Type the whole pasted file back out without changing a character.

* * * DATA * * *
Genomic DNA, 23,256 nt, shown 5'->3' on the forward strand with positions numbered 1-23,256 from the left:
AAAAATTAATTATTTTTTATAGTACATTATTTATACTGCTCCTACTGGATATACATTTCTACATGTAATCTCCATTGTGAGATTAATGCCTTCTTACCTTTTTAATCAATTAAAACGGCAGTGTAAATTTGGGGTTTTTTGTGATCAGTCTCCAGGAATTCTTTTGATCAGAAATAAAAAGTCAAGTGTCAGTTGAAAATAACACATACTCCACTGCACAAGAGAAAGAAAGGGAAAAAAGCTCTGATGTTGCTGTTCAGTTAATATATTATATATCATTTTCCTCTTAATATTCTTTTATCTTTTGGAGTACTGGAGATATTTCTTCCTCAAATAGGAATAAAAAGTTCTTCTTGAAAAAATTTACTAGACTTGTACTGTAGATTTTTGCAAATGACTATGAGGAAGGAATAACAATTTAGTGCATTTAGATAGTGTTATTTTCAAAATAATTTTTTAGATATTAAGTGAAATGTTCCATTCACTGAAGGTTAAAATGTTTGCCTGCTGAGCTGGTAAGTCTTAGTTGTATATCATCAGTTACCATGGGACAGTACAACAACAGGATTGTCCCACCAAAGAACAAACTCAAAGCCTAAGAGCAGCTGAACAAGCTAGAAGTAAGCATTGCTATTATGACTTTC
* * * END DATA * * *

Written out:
Genomic DNA, 23,256 nt, shown 5'->3' on the forward strand with positions numbered 1-23,256 from the left:
AAAAATTAATTATTTTTTATAGTACATTATTTATACTGCTCCTACTGGATATACATTTCTACATGTAATCTCCATTGTGAGATTAATGCCTTCTTACCTTTTTAATCAATTAAAACGGCAGTGTAAATTTGGGGTTTTTTGTGATCAGTCTCCAGGAATTCTTTTGATCAGAAATAAAAAGTCAAGTGTCAGTTGAAAATAACACATACTCCACTGCACAAGAGAAAGAAAGGGAAAAAAGCTCTGATGTTGCTGTTCAGTTAATATATTATATATCATTTTCCTCTTAATATTCTTTTATCTTTTGGAGTACTGGAGATATTTCTTCCTCAAATAGGAATAAAAAGTTCTTCTTGAAAAAATTTACTAGACTTGTACTGTAGATTTTTGCAAATGACTATGAGGAAGGAATAACAATTTAGTGCATTTAGATAGTGTTATTTTCAAAATAATTTTTTAGATATTAAGTGAAATGTTCCATTCACTGAAGGTTAAAATGTTTGCCTGCTGAGCTGGTAAGTCTTAGTTGTATATCATCAGTTACCATGGGACAGTACAACAACAGGATTGTCCCACCAAAGAACAAACTCAAAGCCTAAGAGCAGCTGAACAAGCTAGAAGTAAGCATTGCTATTATGACTTTC